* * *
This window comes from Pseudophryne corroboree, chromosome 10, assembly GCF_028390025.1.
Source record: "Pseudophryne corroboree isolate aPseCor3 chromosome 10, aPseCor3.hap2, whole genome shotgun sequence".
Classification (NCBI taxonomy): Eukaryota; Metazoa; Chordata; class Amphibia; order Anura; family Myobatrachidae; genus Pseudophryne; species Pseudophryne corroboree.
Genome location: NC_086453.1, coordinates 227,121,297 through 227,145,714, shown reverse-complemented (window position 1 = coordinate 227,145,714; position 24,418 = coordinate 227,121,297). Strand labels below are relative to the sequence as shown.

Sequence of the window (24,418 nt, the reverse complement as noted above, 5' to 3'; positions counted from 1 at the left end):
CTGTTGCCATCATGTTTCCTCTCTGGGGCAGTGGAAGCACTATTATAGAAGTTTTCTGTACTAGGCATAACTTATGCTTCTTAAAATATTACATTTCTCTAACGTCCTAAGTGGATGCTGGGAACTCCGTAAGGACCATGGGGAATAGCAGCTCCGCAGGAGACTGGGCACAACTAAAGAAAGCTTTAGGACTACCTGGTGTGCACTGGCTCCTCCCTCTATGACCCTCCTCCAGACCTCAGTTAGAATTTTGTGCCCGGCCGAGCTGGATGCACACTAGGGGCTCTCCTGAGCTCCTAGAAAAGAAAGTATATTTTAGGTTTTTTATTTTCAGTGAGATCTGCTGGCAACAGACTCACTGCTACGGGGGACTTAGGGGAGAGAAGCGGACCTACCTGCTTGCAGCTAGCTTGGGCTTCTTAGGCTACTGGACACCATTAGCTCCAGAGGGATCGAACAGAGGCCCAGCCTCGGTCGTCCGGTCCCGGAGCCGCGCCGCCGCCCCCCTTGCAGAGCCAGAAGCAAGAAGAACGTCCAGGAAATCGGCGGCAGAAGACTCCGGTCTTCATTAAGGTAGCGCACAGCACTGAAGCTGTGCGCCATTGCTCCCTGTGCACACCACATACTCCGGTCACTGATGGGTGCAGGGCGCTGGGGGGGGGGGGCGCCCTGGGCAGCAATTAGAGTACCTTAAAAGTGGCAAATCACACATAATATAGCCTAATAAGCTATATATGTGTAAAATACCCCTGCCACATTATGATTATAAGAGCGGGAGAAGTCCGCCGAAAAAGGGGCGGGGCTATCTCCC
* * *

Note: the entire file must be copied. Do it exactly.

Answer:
This window comes from Pseudophryne corroboree, chromosome 10, assembly GCF_028390025.1.
Source record: "Pseudophryne corroboree isolate aPseCor3 chromosome 10, aPseCor3.hap2, whole genome shotgun sequence".
Classification (NCBI taxonomy): Eukaryota; Metazoa; Chordata; class Amphibia; order Anura; family Myobatrachidae; genus Pseudophryne; species Pseudophryne corroboree.
Genome location: NC_086453.1, coordinates 227,121,297 through 227,145,714, shown reverse-complemented (window position 1 = coordinate 227,145,714; position 24,418 = coordinate 227,121,297). Strand labels below are relative to the sequence as shown.

Sequence of the window (24,418 nt, the reverse complement as noted above, 5' to 3'; positions counted from 1 at the left end):
CTGTTGCCATCATGTTTCCTCTCTGGGGCAGTGGAAGCACTATTATAGAAGTTTTCTGTACTAGGCATAACTTATGCTTCTTAAAATATTACATTTCTCTAACGTCCTAAGTGGATGCTGGGAACTCCGTAAGGACCATGGGGAATAGCAGCTCCGCAGGAGACTGGGCACAACTAAAGAAAGCTTTAGGACTACCTGGTGTGCACTGGCTCCTCCCTCTATGACCCTCCTCCAGACCTCAGTTAGAATTTTGTGCCCGGCCGAGCTGGATGCACACTAGGGGCTCTCCTGAGCTCCTAGAAAAGAAAGTATATTTTAGGTTTTTTATTTTCAGTGAGATCTGCTGGCAACAGACTCACTGCTACGGGGGACTTAGGGGAGAGAAGCGGACCTACCTGCTTGCAGCTAGCTTGGGCTTCTTAGGCTACTGGACACCATTAGCTCCAGAGGGATCGAACAGAGGCCCAGCCTCGGTCGTCCGGTCCCGGAGCCGCGCCGCCGCCCCCCTTGCAGAGCCAGAAGCAAGAAGAACGTCCAGGAAATCGGCGGCAGAAGACTCCGGTCTTCATTAAGGTAGCGCACAGCACTGAAGCTGTGCGCCATTGCTCCCTGTGCACACCACATACTCCGGTCACTGATGGGTGCAGGGCGCTGGGGGGGGGGGGCGCCCTGGGCAGCAATTAGAGTACCTTAAAAGTGGCAAATCACACATAATATAGCCTAATAAGCTATATATGTGTAAAATACCCCTGCCACATTATGATTATAAGAGCGGGAGAAGTCCGCCGAAAAAGGGGCGGGGCTATCTCCC